Introduction to marine iron cycle

Fe Abundance

Fe is the 4th most abundant element in the Earth’s crust, but very rare in the oceans.

Fe residence time

100-200 years

Redox states

Iron in ocean exist mostly in Fe (III) (“ferric”), because Fe(II) (“ferrous”) tends to be oxidized to Fe(III).

Fe(III) tends to hydrolyse and produce Fe(OH)3 that immediately converts to polymeric hydroxide (聚合氧化物) and precipitate out of solution. Therefore, the pH also influences the Fe solubility. $$ \ce{Fe3+ + 2H2O = FeO(OH) + H+} $$


The structure of Fe(III) makes it acceptable of a large variety of ligands to form coordination complexes. Various cheltating compounds cause iron oxide-hydroxide (like rust) to dissolve even at neutral pH.



Ligand-iron complex is solubable

As above said, the presence of organic iron-binding ligands stabilizes (or “buffers”) dissolved iron against oxy-hydroxide formation and precipitation. And nearly all of the dissolved iron in seawater is bound to natural ligands.

Strong and weak ligand

The ‘strong’ iron-binding ligand class (L1) is confined to the upper ocean, produced by heterotrophic and autotrophic bacteria. L1 class may be composed largely of siderophores

The ‘weak’ iron-binding ligand class (L2) is generally observed throughout the water column, released during the decomposition of organic matter.


The essence of solubility is size, and the size partitioning is operational. The solubility of Fe as Fe(III) is low but is promoted by ligands, despite that the particle however like scavenging Fe.

Dissolved iron (dFe, < 0.40μm) :

99% of dissolved iron is bound to organic ligands throughout the world’s oceans

  • soluble components (sFe, < 0.020 μm)

  • colloidal component (cFe, 0.02-0.4 μm): chelated with organic ligands.


Particle (pFe, > 0.40μm)

Source and sink


sediment, hydrothermal vent, dust


Scavenging out of water column: adsorption, precipitation and aggregation processes convert soluble iron into colloidal or particulate forms. Older waters have stronger scavenging loss, and less dFe. See below showing the difference between old Pacific and young Atlantic (Huang et al. 2022).



Preform and regenerated as other tracers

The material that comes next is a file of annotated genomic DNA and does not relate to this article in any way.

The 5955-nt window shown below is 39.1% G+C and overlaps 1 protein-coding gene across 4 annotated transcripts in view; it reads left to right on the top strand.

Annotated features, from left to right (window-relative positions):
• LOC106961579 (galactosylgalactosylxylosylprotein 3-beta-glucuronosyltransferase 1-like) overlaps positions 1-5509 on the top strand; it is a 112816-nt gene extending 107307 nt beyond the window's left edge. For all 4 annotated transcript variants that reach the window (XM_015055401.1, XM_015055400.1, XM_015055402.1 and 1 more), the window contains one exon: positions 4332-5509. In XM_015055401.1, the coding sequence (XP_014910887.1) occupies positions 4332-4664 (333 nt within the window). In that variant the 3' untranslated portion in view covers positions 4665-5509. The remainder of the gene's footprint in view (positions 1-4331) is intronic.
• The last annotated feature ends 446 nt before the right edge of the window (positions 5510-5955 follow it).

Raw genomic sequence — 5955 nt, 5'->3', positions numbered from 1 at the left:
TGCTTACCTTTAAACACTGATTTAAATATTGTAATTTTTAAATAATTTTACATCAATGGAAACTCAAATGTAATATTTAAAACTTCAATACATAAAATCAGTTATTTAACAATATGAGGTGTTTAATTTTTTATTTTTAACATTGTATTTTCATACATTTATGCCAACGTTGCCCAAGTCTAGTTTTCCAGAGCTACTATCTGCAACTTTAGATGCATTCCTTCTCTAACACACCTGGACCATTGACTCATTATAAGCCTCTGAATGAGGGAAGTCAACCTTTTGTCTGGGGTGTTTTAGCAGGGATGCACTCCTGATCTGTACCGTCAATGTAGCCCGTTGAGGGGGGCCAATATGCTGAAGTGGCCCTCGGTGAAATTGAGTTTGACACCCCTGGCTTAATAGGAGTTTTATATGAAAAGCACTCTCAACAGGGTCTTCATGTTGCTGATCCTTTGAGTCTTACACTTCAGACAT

Summary: the fate of iron

This is mostly from Boyd & Ellwood 2010

All processes

Dust deposition $\rightarrow$ dissolution of aerosol iron and interact with ligand (within the soluble pool) $\rightarrow$ formation of complexes FeL (in the colloid pool) $\rightarrow$ Lithogenic particles settle out -> remineralisation

Acquisition by plankton

Iron acquisition strategies of planktons include: siderophore-mediated uptake (L, siderophores are chelators released by bacteria), direct colloidal iron uptake (C) and soluble iron uptake (T). The latter two dissoved Fe species are used by eukaryotes like diatoms before reduced by enzymes presented in membranes.

Reduction of Fe: transform Fe(III) to Fe(II)

The organic particulate Fe (from carcass) then will be rapidly recyled by microzooplankton/bacteria etc.

Water column: remineralisation vs. scavenging

  • < 250m: Scav = Remin

  • 250-1000m: Remin > Scav, increasing dFe

  • $>$ 1000 m: Remin < Scav, decreasing dFe


Boyd, P. W., & Ellwood, M. J. (2010). The biogeochemical cycle of iron in the ocean. Nature Geoscience, 3(10), 675-682.

Tagliabue, A., Bowie, A. R., Boyd, P. W., Buck, K. N., Johnson, K. S., & Saito, M. A. (2017). The integral role of iron in ocean biogeochemistry. Nature, 543(7643), 51-59.

Gledhill, M., & Buck, K. N. (2012). The organic complexation of iron in the marine environment: a review. Frontiers in microbiology, 3, 69.

Huang, Y., Tagliabue, A., & Cassar, N. (2022). Data-Driven Modeling of Dissolved Iron in the Global Ocean. Frontiers in Marine Science, 9.